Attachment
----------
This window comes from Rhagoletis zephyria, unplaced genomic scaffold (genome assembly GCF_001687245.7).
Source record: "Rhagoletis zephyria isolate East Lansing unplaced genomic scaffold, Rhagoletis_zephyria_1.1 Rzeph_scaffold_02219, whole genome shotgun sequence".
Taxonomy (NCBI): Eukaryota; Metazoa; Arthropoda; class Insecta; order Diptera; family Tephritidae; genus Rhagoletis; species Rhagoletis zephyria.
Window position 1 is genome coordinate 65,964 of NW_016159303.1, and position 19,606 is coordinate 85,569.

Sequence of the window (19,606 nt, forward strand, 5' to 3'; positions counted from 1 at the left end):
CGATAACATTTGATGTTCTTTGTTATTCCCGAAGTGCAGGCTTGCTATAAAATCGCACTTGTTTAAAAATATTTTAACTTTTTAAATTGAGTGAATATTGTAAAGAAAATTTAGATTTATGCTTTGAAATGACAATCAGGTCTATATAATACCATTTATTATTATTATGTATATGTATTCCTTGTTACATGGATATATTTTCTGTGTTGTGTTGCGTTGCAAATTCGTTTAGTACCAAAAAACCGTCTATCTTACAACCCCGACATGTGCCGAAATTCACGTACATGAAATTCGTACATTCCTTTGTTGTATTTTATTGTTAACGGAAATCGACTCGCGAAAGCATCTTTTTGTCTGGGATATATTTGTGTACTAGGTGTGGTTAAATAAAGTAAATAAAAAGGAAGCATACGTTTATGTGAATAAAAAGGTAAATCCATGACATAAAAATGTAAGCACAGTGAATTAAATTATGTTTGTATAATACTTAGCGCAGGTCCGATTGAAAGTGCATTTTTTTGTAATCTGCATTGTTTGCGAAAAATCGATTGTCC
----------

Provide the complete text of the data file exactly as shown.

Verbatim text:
This window comes from Rhagoletis zephyria, unplaced genomic scaffold (genome assembly GCF_001687245.7).
Source record: "Rhagoletis zephyria isolate East Lansing unplaced genomic scaffold, Rhagoletis_zephyria_1.1 Rzeph_scaffold_02219, whole genome shotgun sequence".
Taxonomy (NCBI): Eukaryota; Metazoa; Arthropoda; class Insecta; order Diptera; family Tephritidae; genus Rhagoletis; species Rhagoletis zephyria.
Window position 1 is genome coordinate 65,964 of NW_016159303.1, and position 19,606 is coordinate 85,569.

Sequence of the window (19,606 nt, forward strand, 5' to 3'; positions counted from 1 at the left end):
CGATAACATTTGATGTTCTTTGTTATTCCCGAAGTGCAGGCTTGCTATAAAATCGCACTTGTTTAAAAATATTTTAACTTTTTAAATTGAGTGAATATTGTAAAGAAAATTTAGATTTATGCTTTGAAATGACAATCAGGTCTATATAATACCATTTATTATTATTATGTATATGTATTCCTTGTTACATGGATATATTTTCTGTGTTGTGTTGCGTTGCAAATTCGTTTAGTACCAAAAAACCGTCTATCTTACAACCCCGACATGTGCCGAAATTCACGTACATGAAATTCGTACATTCCTTTGTTGTATTTTATTGTTAACGGAAATCGACTCGCGAAAGCATCTTTTTGTCTGGGATATATTTGTGTACTAGGTGTGGTTAAATAAAGTAAATAAAAAGGAAGCATACGTTTATGTGAATAAAAAGGTAAATCCATGACATAAAAATGTAAGCACAGTGAATTAAATTATGTTTGTATAATACTTAGCGCAGGTCCGATTGAAAGTGCATTTTTTTGTAATCTGCATTGTTTGCGAAAAATCGATTGTCC